Upper Marlboro in Prince George's County, Maryland — The American Northeast (Mid-Atlantic)
The Walk of History
Prince George's County, MD
“We walk in the footsteps of those who went before us.”
The 300th anniversary of the founding of Prince George’s County Maryland, was celebrated on April 23rd, 1996. Three hundred years before, in 1696, a new county had been created from lands formerly in Charles and Calvert counties. Since Maryland was an English colony, this new county was named in honor of Prince George of Denmark, the husband of England’s Queen Anne.
At the time of this Tricentennial Celebration in 1996, many community groups throughout Prince George’s County cooperated to create a lasting monument to commemorate the county’s rich and diverse culture rivaled by few other counties in the country. The motto, “300 Years: At Home in History”, was chosen to express this community’s belief that all residents, past and present, have enriched the heritage of this county they call “home”.
The “Walk of History” was conceived as an enduring artifact–a beautifully paved plaza between the County Administration Building and the County Court House. It reminds us that our collective history is important; we walk in the footsteps of those who went before us; but we may also make our own mark in our community, leaving footsteps for others to follow. Citizens, businesses and organizations have contributed bricks with memorial inscriptions.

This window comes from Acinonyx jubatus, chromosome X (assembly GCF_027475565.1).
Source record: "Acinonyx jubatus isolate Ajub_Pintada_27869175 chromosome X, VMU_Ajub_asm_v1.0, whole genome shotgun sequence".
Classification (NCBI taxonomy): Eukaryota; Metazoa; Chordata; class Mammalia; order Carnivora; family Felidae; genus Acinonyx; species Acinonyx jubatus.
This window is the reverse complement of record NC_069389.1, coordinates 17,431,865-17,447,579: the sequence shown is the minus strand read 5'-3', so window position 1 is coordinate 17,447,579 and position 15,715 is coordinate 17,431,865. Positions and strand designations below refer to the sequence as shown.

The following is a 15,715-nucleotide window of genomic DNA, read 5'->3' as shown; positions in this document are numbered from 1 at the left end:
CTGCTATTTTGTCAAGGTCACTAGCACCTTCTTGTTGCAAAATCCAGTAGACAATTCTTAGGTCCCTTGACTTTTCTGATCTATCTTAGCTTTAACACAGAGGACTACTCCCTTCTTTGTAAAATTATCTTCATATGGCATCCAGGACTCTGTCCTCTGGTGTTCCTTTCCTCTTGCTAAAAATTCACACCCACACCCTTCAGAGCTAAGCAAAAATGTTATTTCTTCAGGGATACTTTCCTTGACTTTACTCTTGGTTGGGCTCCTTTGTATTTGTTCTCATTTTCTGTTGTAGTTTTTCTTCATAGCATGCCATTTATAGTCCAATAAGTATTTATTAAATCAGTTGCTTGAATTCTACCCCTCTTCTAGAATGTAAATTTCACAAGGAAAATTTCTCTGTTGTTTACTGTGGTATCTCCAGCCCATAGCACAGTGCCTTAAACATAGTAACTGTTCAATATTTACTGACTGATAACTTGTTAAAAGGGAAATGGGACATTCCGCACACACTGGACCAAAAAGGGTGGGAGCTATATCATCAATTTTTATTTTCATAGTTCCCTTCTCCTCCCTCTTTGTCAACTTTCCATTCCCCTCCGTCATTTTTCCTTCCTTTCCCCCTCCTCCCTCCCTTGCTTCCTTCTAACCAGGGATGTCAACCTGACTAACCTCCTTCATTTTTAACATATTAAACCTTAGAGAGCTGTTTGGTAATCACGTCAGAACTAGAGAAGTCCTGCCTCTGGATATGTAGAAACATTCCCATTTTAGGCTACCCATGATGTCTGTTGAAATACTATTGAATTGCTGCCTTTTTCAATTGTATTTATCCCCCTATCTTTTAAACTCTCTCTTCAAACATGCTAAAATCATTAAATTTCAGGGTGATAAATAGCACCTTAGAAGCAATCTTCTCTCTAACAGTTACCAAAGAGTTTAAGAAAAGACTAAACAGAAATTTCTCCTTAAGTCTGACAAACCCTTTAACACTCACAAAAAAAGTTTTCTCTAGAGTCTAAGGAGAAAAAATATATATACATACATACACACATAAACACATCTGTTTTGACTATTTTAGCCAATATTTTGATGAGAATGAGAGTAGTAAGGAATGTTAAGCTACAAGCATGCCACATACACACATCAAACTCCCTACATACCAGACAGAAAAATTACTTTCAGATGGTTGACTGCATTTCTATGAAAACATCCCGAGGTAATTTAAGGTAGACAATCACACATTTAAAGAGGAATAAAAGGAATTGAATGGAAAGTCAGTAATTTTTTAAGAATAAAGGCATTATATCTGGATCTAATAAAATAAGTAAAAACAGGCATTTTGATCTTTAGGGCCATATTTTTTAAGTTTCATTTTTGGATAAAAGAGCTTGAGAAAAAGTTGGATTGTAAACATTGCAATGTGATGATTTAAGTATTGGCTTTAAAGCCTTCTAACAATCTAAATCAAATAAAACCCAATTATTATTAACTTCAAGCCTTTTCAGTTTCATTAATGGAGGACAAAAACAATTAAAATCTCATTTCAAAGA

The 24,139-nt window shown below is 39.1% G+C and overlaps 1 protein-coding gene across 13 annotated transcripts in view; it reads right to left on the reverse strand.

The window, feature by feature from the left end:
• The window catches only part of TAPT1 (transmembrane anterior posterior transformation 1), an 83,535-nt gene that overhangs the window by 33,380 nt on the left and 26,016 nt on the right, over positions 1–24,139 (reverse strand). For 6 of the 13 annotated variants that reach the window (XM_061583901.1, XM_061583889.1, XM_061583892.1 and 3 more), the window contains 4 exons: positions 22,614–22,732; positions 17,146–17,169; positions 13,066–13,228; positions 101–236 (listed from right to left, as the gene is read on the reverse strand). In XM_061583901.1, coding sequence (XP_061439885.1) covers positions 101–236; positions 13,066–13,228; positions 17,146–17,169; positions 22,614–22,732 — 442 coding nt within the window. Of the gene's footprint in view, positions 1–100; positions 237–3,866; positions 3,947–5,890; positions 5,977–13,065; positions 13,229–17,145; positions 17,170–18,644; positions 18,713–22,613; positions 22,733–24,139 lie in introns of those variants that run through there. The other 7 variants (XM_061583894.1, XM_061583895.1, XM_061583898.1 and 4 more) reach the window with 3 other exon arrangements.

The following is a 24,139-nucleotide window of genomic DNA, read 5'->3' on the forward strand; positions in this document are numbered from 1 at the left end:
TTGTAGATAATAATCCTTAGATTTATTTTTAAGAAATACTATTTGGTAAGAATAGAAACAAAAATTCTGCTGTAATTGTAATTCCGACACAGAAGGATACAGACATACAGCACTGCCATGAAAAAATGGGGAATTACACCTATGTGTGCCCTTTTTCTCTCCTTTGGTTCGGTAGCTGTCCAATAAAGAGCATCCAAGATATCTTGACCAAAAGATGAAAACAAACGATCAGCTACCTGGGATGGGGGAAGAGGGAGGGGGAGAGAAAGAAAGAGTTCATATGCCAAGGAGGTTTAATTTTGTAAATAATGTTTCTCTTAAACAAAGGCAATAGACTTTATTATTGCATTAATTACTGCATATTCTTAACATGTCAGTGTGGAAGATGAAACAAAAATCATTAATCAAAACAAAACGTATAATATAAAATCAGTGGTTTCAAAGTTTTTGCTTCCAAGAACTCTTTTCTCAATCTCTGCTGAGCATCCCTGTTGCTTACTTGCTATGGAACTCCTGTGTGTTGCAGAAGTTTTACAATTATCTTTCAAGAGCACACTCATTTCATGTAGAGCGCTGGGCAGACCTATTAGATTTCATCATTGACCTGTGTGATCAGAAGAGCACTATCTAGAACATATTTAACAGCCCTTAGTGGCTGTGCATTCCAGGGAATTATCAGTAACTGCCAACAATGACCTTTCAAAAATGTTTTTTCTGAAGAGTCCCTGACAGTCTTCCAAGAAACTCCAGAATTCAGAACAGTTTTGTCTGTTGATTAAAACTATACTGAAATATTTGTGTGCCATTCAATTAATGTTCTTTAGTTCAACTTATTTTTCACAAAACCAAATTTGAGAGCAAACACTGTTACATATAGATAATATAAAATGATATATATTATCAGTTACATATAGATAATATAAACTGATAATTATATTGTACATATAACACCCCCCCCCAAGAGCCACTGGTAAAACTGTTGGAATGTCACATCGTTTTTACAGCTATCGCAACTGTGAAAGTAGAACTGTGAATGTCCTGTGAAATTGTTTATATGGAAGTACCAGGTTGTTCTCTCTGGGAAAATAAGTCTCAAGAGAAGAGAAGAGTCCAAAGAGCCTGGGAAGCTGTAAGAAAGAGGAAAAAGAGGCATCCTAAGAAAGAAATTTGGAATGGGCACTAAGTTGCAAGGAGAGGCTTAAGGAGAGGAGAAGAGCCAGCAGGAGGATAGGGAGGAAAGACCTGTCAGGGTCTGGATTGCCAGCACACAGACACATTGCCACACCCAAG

Begun in 1996 by the Tricentennial Celebration Committee, the “Walk of History” is an ongoing walk through history and is currently organized by the Prince George’s County Historical Society. Persons and groups are encouraged to become a part of this history as new sections of the brick walkway will be installed through time. For more information please contact the Prince George’s County Historical Society.
On September 15, 1952, twelve interested citizens met at Riversdale in what is now Riverdale Park, Maryland, and founded the Prince George’s County Historical Society. Since then, the Society has grown in numbers and programs, its underlying mission to preserve and foster an understanding and appreciation of the history and heritage of Prince George’s County.
Headquartered at Marietta House Museum* in Glenn Dale, Maryland since 1985, the Society also houses the Frederick S. DeMarr Memorial Library of County History.
*Riversdale and Marietta House Museum are both owned and operated by the Maryland-National Capital Park & Planning Commission.
The right side of the marker are portraits and a short biography of three significant figures in the history of Prince George's County: Daniel Carroll II; Sarah Miranda Plummer Clark; and Jim Henson with his Muppets.
A native of Upper Marlboro in Prince George’s County, Daniel Carroll II was appointed to the Executive Council of Maryland and served in the state senate. He was also a delegate to the Continental Congress, a signer of the United States Constitution and an elected Representative to the first United States Congress. Carroll was appointed by President George Washington as a surveyor for the District of Columbia, and served on its first Board of Commissioners.
Sara Miranda Plummer Clark (1842-1905)